Florida Scrub-Jay

Florida Scrub Jay

The Florida scrub-jay is a loyal and social Florida native

A view of a blue Florida Scrub Jay.

It’s the state’s only endemic bird, which means the Florida scrub-jay is found nowhere else, and its need for a specific habitat is one reason why scrub-jay numbers are declining. The only bird species that requires a sandy, scrubby habitat to survive is the Florida scrub-jay.

As the state’s human population has grown, development has increased and the scrub-jays’ choice habitat has become more limited. A scrub-jay family’s permanent territory averages about 22 to 24 acres, which makes it challenging for young birds to find suitable space for a family.

The species is federally listed as threatened, in large part due to of loss of habitat and decades of fire suppression that allowed scrub habitat to become overgrown. Prescribed burning helps maintain the bare ground and shrub height vital for scrub-jay survival. The current Florida scrub-jay population is estimated at about 7,700 to 9,300 birds.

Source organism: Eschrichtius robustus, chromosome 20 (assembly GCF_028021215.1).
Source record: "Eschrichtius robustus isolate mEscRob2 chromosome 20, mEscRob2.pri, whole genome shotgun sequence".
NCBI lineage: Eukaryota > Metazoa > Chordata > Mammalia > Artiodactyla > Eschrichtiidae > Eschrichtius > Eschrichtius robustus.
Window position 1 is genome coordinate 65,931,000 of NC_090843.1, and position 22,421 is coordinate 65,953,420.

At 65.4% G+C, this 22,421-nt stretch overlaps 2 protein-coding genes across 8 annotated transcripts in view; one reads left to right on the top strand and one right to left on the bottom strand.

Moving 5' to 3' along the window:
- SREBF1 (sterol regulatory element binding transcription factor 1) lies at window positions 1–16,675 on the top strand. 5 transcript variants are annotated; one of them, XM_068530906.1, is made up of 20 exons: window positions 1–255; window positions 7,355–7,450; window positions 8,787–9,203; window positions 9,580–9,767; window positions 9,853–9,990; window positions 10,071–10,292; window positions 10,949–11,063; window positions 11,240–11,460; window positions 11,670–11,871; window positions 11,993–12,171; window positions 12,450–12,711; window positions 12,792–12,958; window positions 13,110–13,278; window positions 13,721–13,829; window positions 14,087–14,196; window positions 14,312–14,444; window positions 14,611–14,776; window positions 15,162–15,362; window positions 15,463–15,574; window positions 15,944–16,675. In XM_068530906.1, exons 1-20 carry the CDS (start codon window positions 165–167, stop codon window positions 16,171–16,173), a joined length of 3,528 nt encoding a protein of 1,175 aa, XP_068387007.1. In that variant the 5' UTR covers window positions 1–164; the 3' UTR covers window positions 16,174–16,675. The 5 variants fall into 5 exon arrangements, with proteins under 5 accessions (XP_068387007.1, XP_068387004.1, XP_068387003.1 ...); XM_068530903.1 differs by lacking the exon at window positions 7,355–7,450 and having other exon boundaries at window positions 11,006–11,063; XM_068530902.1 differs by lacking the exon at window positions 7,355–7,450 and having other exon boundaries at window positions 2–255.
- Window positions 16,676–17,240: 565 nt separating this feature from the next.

The sandy habitat necessary for scrub-jays is protected by a number of Florida state parks:

Help the Florida Scrub-Jay

  • Provide habitat for scrub-jays by planting and protecting scrub patches on your property. Maintain a maximum height of 10 feet for vegetation if you live on or near a scrub-jay habitat.
  • Protect scrub-jays from family pets, especially cats. Encourage passage and strict enforcement of community leash laws for dogs and cats.
  • Restrict use of pesticides. They can limit or contaminate the insects consumed by jays.
  • Support establishment of scrub-jay preserves. Managed habitat is essential for protecting the species.
  • Do not hand-feed them; it is illegal and a danger to their well-being.